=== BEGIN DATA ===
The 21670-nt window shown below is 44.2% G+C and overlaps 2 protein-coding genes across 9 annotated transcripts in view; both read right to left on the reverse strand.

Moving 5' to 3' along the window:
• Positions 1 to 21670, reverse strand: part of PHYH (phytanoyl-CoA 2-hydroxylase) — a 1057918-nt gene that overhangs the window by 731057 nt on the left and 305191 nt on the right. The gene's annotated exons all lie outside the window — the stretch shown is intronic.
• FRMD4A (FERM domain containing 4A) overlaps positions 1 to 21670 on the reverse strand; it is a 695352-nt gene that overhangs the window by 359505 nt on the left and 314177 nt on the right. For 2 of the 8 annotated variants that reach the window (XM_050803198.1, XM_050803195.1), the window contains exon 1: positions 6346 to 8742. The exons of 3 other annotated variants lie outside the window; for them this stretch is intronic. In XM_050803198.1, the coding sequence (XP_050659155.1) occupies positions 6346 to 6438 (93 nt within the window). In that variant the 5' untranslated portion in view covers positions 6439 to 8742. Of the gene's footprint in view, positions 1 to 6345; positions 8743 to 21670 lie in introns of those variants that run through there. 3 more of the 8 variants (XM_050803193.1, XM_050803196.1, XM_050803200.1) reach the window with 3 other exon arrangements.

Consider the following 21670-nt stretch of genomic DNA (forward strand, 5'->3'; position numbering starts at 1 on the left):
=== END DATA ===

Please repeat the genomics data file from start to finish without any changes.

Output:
The 21670-nt window shown below is 44.2% G+C and overlaps 2 protein-coding genes across 9 annotated transcripts in view; both read right to left on the reverse strand.

Moving 5' to 3' along the window:
• Positions 1 to 21670, reverse strand: part of PHYH (phytanoyl-CoA 2-hydroxylase) — a 1057918-nt gene that overhangs the window by 731057 nt on the left and 305191 nt on the right. The gene's annotated exons all lie outside the window — the stretch shown is intronic.
• FRMD4A (FERM domain containing 4A) overlaps positions 1 to 21670 on the reverse strand; it is a 695352-nt gene that overhangs the window by 359505 nt on the left and 314177 nt on the right. For 2 of the 8 annotated variants that reach the window (XM_050803198.1, XM_050803195.1), the window contains exon 1: positions 6346 to 8742. The exons of 3 other annotated variants lie outside the window; for them this stretch is intronic. In XM_050803198.1, the coding sequence (XP_050659155.1) occupies positions 6346 to 6438 (93 nt within the window). In that variant the 5' untranslated portion in view covers positions 6439 to 8742. Of the gene's footprint in view, positions 1 to 6345; positions 8743 to 21670 lie in introns of those variants that run through there. 3 more of the 8 variants (XM_050803193.1, XM_050803196.1, XM_050803200.1) reach the window with 3 other exon arrangements.

Consider the following 21670-nt stretch of genomic DNA (forward strand, 5'->3'; position numbering starts at 1 on the left):